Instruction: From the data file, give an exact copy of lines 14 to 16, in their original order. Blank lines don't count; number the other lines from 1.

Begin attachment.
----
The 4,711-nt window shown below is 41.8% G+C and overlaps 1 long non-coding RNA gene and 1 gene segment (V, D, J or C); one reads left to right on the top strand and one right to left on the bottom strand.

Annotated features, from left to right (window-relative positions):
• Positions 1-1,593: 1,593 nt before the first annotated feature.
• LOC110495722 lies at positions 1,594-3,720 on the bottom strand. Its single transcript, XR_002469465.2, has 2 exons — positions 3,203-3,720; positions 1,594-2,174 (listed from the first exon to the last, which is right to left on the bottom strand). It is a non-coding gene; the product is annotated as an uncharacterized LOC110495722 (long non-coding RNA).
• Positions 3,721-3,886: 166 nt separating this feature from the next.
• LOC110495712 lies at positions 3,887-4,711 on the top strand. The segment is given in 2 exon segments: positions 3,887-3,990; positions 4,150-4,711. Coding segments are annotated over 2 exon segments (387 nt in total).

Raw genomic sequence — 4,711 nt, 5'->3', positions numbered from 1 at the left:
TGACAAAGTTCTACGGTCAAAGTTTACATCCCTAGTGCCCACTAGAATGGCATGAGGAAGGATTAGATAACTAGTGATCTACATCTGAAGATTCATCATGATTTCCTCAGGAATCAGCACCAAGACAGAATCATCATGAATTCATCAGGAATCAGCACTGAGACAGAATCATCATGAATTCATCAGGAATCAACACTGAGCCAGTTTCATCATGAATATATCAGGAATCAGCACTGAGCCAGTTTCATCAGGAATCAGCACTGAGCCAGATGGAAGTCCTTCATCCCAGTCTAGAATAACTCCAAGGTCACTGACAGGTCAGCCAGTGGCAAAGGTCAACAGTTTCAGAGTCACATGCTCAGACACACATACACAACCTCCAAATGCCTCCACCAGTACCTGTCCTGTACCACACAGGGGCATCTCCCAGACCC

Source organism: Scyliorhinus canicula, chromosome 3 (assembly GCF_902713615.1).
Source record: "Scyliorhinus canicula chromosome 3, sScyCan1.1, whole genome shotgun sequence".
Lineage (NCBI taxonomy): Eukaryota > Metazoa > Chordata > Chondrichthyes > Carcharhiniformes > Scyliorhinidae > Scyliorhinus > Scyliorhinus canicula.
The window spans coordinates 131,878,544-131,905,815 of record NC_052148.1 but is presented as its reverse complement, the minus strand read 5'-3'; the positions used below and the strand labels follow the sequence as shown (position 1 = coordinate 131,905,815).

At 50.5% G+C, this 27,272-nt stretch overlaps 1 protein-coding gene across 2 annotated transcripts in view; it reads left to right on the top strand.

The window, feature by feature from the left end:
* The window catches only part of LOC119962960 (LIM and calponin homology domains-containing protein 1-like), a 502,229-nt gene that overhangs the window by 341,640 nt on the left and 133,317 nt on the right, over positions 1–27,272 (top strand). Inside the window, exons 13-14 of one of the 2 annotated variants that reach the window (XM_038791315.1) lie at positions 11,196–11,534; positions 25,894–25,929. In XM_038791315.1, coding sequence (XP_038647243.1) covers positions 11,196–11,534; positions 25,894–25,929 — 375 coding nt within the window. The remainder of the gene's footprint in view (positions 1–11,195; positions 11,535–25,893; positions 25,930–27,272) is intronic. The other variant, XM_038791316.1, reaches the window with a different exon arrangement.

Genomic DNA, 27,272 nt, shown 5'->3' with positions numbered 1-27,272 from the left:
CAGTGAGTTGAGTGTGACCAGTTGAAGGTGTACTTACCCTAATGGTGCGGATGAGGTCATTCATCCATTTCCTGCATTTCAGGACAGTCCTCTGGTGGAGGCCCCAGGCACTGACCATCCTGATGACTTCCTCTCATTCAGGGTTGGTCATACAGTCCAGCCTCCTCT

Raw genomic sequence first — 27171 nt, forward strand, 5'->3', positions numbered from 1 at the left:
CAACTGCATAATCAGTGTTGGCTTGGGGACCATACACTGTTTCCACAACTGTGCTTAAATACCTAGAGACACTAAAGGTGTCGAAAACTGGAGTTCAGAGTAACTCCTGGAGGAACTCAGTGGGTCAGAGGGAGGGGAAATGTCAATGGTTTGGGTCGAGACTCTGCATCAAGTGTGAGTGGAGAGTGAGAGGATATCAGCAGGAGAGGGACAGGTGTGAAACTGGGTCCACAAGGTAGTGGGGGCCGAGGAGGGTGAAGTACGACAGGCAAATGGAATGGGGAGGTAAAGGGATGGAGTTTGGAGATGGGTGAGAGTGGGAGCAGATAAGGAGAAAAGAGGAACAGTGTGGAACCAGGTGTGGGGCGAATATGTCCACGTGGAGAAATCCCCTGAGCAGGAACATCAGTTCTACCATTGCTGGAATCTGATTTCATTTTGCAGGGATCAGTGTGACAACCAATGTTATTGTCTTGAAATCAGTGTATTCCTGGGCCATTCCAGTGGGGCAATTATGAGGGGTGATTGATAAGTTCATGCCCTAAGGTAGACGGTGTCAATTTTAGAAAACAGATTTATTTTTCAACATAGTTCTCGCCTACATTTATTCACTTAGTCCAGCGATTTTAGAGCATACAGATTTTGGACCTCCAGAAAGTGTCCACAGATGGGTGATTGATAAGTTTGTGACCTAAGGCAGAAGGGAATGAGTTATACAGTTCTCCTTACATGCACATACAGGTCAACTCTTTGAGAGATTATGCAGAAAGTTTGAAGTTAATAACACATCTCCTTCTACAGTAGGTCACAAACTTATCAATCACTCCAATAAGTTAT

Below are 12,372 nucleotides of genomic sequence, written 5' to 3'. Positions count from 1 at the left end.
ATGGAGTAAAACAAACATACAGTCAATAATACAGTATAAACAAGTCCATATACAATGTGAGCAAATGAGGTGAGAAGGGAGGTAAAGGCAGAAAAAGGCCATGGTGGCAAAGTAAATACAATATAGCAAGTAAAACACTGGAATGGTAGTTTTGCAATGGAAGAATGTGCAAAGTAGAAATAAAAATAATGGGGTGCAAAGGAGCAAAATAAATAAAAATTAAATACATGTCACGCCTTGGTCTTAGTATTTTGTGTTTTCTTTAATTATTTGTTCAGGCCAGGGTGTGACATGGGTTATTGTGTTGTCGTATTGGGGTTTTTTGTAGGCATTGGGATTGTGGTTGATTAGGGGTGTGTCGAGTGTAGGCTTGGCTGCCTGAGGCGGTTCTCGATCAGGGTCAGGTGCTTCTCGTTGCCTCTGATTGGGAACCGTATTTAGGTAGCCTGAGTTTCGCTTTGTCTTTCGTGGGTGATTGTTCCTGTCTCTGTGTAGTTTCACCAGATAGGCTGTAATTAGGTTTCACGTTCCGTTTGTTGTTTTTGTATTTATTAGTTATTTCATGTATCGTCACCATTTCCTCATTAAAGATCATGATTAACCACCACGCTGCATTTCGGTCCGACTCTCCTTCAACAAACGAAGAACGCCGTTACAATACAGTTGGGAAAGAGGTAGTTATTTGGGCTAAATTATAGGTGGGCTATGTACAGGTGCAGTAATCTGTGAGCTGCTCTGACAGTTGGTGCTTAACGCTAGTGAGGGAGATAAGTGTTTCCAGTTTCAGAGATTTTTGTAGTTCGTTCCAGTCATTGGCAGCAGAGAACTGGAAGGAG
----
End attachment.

The window, feature by feature from the left end:
* The window catches only part of LOC119962960 (LIM and calponin homology domains-containing protein 1-like), a 502,229-nt gene that overhangs the window by 341,640 nt on the left and 133,317 nt on the right, over positions 1–27,272 (top strand). Inside the window, exons 13-14 of one of the 2 annotated variants that reach the window (XM_038791315.1) lie at positions 11,196–11,534; positions 25,894–25,929. In XM_038791315.1, coding sequence (XP_038647243.1) covers positions 11,196–11,534; positions 25,894–25,929 — 375 coding nt within the window. The remainder of the gene's footprint in view (positions 1–11,195; positions 11,535–25,893; positions 25,930–27,272) is intronic. The other variant, XM_038791316.1, reaches the window with a different exon arrangement.

Genomic DNA, 27,272 nt, shown 5'->3' with positions numbered 1-27,272 from the left: